Part of the idea that DKIM seems to propose is that more than one
party can potentially sign a message. For instance, an author
might sign a message, or a list might sign the same message. But
different parties mean different things when they sign the message.
If the author signs a message, it means "I wrote this". If a list
signs a message, it means "I sent this".
But DKIM never gives an assertion of authorship (use PGP or S/MIME
for that). Even if there is a valid signature that is associated
with the origination address, it means "the supposed author's domain
authorized this message".
...which is so vague as to be essentially useless.
If the signature is not vouching for the authenticity of the content,
and it's not vouching for transmission of the message to any particular
recipient, what good is it?
What standard should a domain require before "authorizing" a message?
That it's suitable for any recipient who might somehow find it in his
mailbox? (I doubt it)
Should a domain penalize itself by refusing to "authorize" any message
that might, somehow, end up in the mailbox of someone who didn't want
to receive it (and thus subject such messages to filtering even though
they were sent for a legitimate purpose)? Or should a domain penalize
itself by "authorizing" all mail that it actually intended to send or
resend - even though that may harm its reputation? (For an organization
that sends lots of mail, change "may" to "will".)
Or should an enterprise have multiple domain names, and choose which one
to use as a signer based on the perceived risk to its reputation
associated with having it escape into the wild?
This goes to what we have been very generically calling first-party
and third-party signatures. The original submission of a message
would normally result in a first-party signature from the supposed
author's domain. A mailing list would apply a third-party signature,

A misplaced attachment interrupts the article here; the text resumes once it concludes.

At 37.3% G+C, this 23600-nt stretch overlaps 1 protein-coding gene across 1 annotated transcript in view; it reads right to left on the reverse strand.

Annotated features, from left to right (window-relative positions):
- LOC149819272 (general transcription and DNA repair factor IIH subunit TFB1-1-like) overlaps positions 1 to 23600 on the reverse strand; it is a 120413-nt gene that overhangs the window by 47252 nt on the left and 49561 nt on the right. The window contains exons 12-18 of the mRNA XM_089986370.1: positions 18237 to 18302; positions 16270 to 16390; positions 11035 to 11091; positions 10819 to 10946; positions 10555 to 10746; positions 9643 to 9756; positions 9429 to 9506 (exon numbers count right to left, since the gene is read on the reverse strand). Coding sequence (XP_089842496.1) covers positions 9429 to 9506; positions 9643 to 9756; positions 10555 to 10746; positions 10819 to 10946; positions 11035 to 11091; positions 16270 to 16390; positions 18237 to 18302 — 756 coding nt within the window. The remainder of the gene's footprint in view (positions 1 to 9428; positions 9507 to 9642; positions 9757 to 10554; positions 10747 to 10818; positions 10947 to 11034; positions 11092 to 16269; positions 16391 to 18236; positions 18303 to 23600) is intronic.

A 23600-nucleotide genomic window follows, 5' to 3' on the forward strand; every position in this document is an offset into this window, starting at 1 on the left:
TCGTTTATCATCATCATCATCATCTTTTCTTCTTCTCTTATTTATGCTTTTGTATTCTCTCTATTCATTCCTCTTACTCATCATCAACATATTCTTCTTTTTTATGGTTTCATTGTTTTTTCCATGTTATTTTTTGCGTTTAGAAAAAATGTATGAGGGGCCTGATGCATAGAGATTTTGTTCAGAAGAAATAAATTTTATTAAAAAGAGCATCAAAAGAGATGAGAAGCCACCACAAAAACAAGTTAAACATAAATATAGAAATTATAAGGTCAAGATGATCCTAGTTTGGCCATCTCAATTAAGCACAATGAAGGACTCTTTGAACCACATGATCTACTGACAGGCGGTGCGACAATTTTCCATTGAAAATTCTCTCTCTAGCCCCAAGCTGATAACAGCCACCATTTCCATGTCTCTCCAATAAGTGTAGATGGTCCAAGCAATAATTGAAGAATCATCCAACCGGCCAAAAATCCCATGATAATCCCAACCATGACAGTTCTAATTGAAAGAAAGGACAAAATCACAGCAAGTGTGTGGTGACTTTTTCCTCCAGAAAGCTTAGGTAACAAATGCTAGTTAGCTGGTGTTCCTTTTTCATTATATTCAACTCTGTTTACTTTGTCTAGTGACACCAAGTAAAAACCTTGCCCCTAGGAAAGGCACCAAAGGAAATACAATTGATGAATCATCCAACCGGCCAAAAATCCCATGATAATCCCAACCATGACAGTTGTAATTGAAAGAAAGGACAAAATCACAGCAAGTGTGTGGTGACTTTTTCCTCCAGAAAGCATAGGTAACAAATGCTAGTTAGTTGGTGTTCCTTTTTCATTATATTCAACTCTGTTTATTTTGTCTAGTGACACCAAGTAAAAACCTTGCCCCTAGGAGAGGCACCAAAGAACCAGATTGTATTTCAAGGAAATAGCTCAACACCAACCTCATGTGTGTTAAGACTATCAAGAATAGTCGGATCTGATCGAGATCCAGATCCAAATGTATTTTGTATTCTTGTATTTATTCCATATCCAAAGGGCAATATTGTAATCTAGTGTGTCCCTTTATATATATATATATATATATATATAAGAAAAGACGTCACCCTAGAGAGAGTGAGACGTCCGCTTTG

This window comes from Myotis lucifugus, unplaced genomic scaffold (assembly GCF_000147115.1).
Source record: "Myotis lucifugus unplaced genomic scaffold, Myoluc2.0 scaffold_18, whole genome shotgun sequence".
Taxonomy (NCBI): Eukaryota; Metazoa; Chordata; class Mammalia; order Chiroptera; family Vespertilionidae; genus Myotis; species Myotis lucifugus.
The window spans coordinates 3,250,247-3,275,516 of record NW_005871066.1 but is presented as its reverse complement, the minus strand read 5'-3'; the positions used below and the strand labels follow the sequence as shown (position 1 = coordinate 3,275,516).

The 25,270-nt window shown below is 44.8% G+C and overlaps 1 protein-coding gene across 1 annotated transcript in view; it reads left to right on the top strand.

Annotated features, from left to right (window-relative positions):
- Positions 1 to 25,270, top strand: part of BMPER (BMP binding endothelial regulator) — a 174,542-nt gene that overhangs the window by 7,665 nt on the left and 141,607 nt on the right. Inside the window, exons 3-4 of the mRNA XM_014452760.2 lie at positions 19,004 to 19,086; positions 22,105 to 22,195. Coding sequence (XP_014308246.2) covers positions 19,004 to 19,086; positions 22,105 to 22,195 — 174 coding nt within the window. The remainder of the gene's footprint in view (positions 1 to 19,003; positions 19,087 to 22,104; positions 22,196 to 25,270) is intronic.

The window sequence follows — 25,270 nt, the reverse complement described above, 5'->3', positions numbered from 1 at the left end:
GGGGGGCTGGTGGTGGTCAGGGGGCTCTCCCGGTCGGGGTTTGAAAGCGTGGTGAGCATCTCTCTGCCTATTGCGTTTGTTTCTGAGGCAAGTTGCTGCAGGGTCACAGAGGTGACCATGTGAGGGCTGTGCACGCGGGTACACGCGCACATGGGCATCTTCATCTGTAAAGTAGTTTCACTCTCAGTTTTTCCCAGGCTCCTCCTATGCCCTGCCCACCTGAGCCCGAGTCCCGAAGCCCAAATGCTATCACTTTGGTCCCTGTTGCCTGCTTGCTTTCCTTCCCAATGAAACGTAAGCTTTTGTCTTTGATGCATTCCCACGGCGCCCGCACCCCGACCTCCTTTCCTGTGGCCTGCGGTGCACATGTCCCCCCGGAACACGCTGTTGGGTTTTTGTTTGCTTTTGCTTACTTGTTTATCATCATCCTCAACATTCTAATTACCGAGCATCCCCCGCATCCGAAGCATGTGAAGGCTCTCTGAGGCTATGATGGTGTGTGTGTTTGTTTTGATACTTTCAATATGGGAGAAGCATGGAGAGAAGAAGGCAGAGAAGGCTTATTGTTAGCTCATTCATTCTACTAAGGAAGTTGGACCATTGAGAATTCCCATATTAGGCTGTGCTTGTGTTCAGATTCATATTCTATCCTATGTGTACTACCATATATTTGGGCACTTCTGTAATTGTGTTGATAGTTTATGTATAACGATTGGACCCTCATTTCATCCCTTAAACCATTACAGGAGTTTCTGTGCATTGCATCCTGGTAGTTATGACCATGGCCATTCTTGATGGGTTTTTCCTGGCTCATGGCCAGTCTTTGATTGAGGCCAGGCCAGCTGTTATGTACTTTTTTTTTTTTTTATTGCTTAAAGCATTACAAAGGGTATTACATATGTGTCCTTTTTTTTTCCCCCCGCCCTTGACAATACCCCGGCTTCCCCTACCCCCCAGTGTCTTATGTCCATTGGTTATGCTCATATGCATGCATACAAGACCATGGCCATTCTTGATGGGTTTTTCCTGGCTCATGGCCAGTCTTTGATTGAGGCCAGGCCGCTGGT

which can be distinguished by the fact that i= does not match the
There are lots of reasons why i= might not match the originator's
address, even if the originator actually authored the message.
There are other circumstances where third-party signatures would be
applied as well, but I can't think of why it would be significant
whether the third-party signer is a mailing list, some other
resender, or a greeting card or something.
When evaluating a signature, I think the recipient generally cares about
one of two things: who wrote the message and who sent the message to his
mailbox. The first tells him whether the message is authentic; the
second tells him who to blame for sending him a message that he didn't
want to receive. In the second case, I don't think it matters too much
whether the signer is a mailing list or some other kind of resender -
except that in the case of a mailing list it might not be feasible for
the list to sign "I sent this message to X" for each recipient X.
BTW, a good reason for the local-part on i= is that it if the
original purported author and the mailing list are in the same
domain, it's still possible for the list to apply a signature and not
have it look like a first-party signature.
Is there other significance to signature semantics that is needed
that is not conveyed by the comparison of i= to the originator
Yes. i= does not distinguish between authoring and transmission.
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